The American Law Institute and the American Bar Association announced in April that they have agreed to end their joint arrangement to provide education for the legal profession via ALI-ABA Continuing Professional Education. This change will increase flexibility as each organization continues to offer legal education programs that help lawyers navigate the rapid changes in legal developments and technology. Staff members who operated ALI-ABA will continue to work for the ALI.
“ALI-ABA has been a leader in continuing legal education for 65 years, and together the ALI and the
ABA President Wm. T. (Bill) Robinson III added, "Bar associations have a responsibility to provide continuing legal education and professional development activities to their members and the profession at large. We are thankful to ALI for joining with us to deliver early on that front. We will shine a light on this bright piece of our history as we continue to share our expertise and valuable educational content with the profession at large."
The joint arrangement between the American Law Institute and the American Bar Association started in 1947, when a demand for legal refresher courses for returning World War II lawyer-veterans revealed a need to ensure the continuing education for all lawyers. The American Bar Association asked the American Law Institute to undertake the first national program of continuing education and the two organizations formed ALI-ABA.
As partners, ALI-ABA worked to educate the bar about the need for continuing legal education and to work with state and local bar groups to establish organizations that would develop their own continuing education programs. Experienced and renowned faculty have generously volunteered their time and expertise to help ALI-ABA provide educational programs of the highest quality and relevance in a legal landscape that is constantly shifting.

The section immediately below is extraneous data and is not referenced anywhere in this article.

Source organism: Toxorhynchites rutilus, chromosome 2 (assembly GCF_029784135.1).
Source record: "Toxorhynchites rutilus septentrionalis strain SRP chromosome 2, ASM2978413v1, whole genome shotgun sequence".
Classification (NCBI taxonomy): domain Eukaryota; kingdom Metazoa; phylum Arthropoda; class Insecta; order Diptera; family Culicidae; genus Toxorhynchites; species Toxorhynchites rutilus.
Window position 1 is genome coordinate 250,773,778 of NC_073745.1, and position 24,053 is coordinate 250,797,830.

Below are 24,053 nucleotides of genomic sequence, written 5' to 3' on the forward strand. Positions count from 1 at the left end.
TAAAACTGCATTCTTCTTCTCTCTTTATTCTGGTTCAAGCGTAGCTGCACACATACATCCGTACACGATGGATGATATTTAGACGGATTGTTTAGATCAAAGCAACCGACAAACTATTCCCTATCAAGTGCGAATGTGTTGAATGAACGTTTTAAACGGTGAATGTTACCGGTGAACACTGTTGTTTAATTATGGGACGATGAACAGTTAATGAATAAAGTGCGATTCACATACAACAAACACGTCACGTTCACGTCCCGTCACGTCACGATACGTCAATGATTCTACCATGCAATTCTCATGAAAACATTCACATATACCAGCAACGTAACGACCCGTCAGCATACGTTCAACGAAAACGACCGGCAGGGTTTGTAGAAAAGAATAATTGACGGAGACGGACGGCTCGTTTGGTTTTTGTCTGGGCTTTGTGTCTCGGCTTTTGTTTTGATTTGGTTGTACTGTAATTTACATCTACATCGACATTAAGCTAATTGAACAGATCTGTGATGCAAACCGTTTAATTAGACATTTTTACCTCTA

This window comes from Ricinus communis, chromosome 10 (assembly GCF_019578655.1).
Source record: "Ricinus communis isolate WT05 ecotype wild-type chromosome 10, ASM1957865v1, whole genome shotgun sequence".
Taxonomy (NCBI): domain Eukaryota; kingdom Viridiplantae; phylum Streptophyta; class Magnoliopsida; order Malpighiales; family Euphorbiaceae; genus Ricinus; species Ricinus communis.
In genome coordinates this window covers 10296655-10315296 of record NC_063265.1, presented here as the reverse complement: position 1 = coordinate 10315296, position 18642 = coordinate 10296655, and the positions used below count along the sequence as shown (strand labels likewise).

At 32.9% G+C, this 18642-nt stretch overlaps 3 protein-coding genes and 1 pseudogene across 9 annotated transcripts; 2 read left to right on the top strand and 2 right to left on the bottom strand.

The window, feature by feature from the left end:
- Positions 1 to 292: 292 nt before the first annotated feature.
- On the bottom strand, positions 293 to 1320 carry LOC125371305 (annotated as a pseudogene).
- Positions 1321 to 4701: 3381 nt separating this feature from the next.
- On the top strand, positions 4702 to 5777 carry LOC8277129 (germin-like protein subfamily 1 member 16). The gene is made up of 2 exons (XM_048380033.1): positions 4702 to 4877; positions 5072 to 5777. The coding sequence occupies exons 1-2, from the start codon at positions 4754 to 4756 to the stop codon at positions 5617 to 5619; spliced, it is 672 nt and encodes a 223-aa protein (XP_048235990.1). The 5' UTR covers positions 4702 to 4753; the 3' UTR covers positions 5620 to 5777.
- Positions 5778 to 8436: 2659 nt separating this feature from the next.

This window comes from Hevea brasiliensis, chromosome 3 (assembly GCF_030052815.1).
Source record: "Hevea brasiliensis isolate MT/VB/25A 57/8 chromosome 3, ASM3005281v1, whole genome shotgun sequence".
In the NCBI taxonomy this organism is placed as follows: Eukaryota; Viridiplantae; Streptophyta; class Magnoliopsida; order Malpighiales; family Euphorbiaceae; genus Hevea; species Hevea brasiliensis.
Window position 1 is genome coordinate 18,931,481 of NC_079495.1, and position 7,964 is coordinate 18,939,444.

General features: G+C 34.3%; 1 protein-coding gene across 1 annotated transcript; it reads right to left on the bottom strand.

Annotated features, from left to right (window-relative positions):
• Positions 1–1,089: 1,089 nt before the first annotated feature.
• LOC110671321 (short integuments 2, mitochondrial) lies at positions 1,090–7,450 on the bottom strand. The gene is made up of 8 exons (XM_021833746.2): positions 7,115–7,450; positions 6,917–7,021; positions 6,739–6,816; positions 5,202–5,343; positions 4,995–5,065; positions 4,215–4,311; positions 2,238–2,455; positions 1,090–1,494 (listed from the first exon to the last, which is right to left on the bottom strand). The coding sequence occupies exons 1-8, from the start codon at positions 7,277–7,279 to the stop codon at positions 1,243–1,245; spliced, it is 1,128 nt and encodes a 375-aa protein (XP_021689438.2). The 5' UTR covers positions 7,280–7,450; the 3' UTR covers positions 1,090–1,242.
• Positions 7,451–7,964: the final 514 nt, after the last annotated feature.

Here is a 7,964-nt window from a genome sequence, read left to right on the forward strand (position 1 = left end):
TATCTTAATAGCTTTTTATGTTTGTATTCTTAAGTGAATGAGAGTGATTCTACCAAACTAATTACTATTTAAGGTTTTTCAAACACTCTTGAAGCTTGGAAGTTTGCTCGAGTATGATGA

The American Law Institute, the leading independent organization in the United States producing scholarly work to clarify and improve the law, elects to membership the most prominent lawyers, judges and academics in the United States and abroad. The ALI drafts, discusses, revises and publishes Restatements of the Law, Principles of the Law, the Model Penal Code and the UCC (with the Uniform Law Commission), all of which are influential in courts and legislatures, as well as in legal scholarship and education.
With nearly 400,000 members, the American Bar Association is the largest voluntary professional membership organization in the world. As the national voice of the legal profession, the